Stocks Plunge as Fed Shock Halts Global Rally: Markets Close

(Bloomberg) – European stocks and US index futures fell after the Federal Reserve rejected expectations of an accommodative bias and said interest rates would rise for longer.

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The Stoxx Europe 600 index is down the most since November 3. Contracts on the S&P 500 and Nasdaq 100 indicators fell by at least 0.9% each. The demand for safe-haven assets drove up the dollar and the Swiss franc. The euro halted a two-day rally as traders awaited policy decisions from the European Central Bank and the Bank of England. Oil fell on signs of increased supply.

A global rally sparked by weaker-than-expected US inflation came to an abrupt halt on Wednesday after policymakers signaled a cap rate that was far above market expectations and tried to dash hopes of a rate cut on next year. Chairman Jerome Powell reiterated that the central bank will not back down from its fight against inflation despite growing fears of job losses and recession.

“The Fed has been significantly more bearish than expected,” said Karen Jorritsma, head of Australian equities at RBC Capital Markets. “They will stay the course on inflation, making a hard landing almost a certainty.”

An index of dollar strength headed for the biggest gain since December 5th. The euro fell from a six-month high, while the British pound fell for the first time in seven days. The ECB and BOE are expected to follow the Fed with half point hikes.

The Swiss franc held on to its gain after the nation’s central bank doubled its policy rate to 1% as expected.

The Chinese yuan fell on poor economic data and rising Covid cases. Hong Kong-listed technology stocks led a sell-off in Asia, while consumer staples stocks were the worst performers in Europe. All 20 subgroups of the Stoxx 600 posted losses.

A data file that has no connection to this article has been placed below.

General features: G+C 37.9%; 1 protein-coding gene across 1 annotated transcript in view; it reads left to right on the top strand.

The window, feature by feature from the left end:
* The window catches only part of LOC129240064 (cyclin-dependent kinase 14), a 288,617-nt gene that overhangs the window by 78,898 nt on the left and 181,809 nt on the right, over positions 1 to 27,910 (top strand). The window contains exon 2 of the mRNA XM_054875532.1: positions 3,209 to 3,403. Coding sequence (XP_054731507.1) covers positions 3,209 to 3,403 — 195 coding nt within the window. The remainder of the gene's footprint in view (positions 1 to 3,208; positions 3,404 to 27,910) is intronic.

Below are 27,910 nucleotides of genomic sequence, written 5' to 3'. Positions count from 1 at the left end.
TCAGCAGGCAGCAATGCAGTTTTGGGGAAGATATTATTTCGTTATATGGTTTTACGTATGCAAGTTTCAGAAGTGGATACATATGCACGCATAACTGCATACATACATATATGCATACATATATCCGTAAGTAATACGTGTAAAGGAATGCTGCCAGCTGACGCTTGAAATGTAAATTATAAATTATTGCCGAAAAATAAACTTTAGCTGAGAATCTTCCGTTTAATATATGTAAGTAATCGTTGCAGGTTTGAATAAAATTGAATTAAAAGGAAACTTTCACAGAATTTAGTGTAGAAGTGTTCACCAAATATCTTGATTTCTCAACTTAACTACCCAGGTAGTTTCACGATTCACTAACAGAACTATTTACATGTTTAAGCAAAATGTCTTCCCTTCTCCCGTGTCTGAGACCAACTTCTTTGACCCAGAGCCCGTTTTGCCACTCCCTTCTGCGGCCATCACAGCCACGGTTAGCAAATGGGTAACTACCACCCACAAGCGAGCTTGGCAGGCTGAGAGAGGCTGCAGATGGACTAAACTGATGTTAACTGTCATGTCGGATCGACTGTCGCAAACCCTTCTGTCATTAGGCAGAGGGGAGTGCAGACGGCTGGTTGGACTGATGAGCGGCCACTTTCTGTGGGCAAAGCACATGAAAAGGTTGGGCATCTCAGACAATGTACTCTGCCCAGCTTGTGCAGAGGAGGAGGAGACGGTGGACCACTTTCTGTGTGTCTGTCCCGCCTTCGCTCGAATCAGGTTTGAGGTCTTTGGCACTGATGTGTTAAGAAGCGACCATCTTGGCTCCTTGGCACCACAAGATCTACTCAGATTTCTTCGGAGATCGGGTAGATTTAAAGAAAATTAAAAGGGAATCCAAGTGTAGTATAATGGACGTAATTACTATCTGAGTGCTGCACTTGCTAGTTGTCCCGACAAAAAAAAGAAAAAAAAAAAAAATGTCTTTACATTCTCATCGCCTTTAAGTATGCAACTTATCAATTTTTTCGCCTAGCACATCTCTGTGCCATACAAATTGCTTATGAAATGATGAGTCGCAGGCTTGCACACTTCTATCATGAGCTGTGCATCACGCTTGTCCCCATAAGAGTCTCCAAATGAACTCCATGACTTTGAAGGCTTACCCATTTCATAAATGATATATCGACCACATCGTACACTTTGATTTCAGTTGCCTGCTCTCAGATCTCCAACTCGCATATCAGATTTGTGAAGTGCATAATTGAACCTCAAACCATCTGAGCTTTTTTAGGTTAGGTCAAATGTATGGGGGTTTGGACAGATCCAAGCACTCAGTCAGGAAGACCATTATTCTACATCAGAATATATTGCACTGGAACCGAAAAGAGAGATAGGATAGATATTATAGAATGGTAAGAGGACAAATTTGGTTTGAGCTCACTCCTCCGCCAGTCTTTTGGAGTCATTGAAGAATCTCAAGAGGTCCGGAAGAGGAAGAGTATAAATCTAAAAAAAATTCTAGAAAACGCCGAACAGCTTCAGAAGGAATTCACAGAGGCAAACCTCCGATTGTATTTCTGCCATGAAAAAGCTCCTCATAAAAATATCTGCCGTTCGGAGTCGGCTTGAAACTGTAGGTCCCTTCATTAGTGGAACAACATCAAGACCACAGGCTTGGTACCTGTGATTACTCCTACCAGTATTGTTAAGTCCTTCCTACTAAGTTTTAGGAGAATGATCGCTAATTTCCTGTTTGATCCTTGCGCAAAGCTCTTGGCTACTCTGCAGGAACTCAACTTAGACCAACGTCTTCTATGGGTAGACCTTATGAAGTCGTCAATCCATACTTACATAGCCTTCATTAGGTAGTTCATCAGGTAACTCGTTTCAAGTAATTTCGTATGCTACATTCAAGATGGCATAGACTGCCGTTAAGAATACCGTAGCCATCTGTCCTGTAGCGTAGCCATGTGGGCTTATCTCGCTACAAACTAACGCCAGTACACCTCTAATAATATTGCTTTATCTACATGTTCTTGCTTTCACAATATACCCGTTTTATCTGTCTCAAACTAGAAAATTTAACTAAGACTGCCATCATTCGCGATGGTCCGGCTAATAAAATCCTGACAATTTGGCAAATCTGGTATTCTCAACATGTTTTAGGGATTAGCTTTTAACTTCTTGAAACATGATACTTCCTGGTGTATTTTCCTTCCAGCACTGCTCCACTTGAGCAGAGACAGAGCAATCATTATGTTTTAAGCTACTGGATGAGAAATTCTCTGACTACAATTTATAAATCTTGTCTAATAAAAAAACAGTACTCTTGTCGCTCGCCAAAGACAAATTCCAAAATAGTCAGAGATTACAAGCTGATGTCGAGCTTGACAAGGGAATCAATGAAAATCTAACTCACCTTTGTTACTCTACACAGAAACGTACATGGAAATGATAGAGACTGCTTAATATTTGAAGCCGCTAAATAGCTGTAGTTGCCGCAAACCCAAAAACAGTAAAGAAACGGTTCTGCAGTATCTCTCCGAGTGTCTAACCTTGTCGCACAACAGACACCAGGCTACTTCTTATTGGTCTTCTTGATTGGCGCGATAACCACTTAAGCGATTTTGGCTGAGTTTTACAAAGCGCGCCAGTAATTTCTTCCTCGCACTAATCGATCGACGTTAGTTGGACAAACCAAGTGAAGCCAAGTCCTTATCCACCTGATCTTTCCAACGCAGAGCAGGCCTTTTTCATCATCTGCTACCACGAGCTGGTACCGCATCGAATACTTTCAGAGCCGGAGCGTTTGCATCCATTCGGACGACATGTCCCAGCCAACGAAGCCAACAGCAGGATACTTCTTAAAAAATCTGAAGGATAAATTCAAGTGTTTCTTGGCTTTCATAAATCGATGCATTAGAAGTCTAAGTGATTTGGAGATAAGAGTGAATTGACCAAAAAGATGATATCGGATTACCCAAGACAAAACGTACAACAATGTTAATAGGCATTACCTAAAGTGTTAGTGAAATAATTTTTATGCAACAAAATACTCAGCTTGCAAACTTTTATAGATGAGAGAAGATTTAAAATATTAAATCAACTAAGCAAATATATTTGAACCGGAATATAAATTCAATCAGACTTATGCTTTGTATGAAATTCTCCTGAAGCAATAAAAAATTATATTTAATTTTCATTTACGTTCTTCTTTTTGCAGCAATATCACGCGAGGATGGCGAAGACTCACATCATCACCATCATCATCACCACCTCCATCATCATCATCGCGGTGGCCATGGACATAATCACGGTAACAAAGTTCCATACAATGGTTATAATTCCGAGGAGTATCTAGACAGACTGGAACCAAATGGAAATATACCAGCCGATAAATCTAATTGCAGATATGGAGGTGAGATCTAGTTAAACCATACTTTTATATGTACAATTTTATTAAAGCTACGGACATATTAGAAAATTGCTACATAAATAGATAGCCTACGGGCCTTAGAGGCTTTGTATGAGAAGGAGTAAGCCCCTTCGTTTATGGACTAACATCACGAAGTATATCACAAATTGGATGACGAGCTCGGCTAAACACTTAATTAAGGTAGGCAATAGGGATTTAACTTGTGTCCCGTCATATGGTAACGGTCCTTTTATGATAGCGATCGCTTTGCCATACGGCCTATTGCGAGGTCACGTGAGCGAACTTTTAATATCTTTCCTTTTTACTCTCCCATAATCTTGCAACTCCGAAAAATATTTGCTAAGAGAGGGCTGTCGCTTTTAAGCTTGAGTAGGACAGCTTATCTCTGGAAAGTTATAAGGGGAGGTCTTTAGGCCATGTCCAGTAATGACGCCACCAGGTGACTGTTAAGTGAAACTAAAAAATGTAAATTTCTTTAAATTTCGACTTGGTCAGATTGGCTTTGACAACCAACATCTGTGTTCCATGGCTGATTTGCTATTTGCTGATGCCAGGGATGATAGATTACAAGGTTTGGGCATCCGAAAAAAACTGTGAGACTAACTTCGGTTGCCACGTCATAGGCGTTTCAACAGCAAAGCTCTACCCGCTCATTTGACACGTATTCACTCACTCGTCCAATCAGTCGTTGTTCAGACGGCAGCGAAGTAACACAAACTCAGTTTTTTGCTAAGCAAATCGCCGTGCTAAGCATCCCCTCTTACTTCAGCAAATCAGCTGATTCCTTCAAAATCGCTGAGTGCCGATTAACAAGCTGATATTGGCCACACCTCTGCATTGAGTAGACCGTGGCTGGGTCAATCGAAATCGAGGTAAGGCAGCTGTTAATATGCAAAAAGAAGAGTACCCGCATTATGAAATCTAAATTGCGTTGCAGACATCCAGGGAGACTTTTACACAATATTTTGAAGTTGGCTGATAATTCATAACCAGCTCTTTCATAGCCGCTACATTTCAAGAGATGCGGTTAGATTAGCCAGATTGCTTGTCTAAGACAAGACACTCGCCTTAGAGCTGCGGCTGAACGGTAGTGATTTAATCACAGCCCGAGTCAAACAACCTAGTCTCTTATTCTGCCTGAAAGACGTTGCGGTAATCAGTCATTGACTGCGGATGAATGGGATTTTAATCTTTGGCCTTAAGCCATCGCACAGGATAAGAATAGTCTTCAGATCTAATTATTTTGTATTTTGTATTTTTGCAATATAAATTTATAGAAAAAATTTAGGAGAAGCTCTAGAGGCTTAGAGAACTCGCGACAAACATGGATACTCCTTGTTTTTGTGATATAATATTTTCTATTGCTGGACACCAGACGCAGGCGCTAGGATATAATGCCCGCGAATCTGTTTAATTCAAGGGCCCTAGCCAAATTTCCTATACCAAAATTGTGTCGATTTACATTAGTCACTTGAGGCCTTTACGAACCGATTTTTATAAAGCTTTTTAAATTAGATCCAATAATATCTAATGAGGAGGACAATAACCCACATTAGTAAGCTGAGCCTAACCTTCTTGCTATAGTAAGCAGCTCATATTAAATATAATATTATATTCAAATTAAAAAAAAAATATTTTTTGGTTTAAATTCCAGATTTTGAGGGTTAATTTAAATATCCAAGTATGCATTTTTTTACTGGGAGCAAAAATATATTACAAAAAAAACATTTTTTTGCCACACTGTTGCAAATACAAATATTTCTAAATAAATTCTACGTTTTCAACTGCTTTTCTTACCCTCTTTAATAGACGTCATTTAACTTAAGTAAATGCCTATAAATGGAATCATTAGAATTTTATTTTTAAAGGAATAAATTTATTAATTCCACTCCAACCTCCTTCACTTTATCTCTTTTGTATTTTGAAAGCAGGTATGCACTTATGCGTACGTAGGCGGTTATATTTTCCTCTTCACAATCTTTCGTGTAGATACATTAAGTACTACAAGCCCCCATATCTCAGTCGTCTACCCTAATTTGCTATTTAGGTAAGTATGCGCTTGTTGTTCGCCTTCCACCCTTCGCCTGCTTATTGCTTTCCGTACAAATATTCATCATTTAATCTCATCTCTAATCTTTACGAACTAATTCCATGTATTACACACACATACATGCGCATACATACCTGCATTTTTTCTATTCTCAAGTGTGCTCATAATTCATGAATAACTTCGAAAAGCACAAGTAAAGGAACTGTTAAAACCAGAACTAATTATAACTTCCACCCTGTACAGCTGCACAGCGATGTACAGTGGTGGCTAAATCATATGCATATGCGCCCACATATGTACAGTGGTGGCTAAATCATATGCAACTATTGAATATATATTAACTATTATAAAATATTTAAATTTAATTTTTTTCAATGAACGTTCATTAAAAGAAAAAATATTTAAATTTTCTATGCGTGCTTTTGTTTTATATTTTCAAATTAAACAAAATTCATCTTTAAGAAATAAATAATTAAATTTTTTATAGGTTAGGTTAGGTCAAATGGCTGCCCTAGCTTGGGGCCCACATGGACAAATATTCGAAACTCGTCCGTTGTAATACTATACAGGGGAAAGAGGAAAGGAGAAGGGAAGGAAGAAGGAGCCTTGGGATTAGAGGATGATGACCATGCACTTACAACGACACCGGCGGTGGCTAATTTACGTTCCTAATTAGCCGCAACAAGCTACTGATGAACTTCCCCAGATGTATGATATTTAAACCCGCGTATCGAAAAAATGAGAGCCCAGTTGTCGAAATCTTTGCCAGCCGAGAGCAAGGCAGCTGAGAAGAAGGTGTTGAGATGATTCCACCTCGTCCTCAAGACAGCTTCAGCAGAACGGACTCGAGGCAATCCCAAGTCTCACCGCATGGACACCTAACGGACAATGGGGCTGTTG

Shorter-maturity Treasury yields increased, with the 2-year rate adding 2 basis points. The corresponding German bonds increased by 4 basis points.

New Zealand government bond yields rose after the economy grew more than double what economists expected in the third quarter, with the 10-year debt rate climbing 15 basis points.

Oil slipped after rising nearly 9% in the previous three sessions as TC Energy Corp. restarted a section of the Keystone Pipeline, allowing some flows to resume on the main pipeline.

Key events this week:

  • ECB rate decision and briefing by ECB President Lagarde, Thursday

  • Rate decisions for BOE UK, Mexico, Norway, Philippines, Switzerland, Taiwan, Thursday

  • US Cross Border Investment, Corporate Inventories, Imperial Manufacturing, Retail Sales, Initial Jobless Claims, Industrial Production, Thursday

  • Eurozone S&P Global PMI, CPI, Friday

Some of the major moves in the markets:


  • The Stoxx Europe 600 was down 1.2% as of 8:38am London time

  • S&P 500 futures fell 0.9%

  • Nasdaq 100 futures fell 1.1%

  • Dow Jones Industrial Average futures fell 0.7%

  • MSCI Asia Pacific Index fell 1.4%

  • MSCI Emerging Markets Index fell 1.2%


  • The Bloomberg Dollar Spot Index is up 0.5%

  • The euro fell 0.5% to $1.0633

  • The Japanese yen fell 0.6% to 136.33 to the dollar

  • The offshore yuan fell 0.5% to 6.9780 to the dollar

  • The British pound fell 0.6% to $1.2346


  • Bitcoin fell 0.9% to $17,675.31

  • Ether fell 1.7% to $1,288.09


  • The yield on 10-year Treasuries rose by a basis point to 3.49%

  • German 10-year yield rose three basis points to 1.97%

  • UK 10-year yield fell four basis points to 3.28%


  • Brent crude fell 0.8% to $82.05 a barrel

  • Spot gold fell 1.6% to $1,777.92 an ounce

This story was produced with assistance from Bloomberg Automation.

–With assistance from Richard Henderson and Georgina Mckay.

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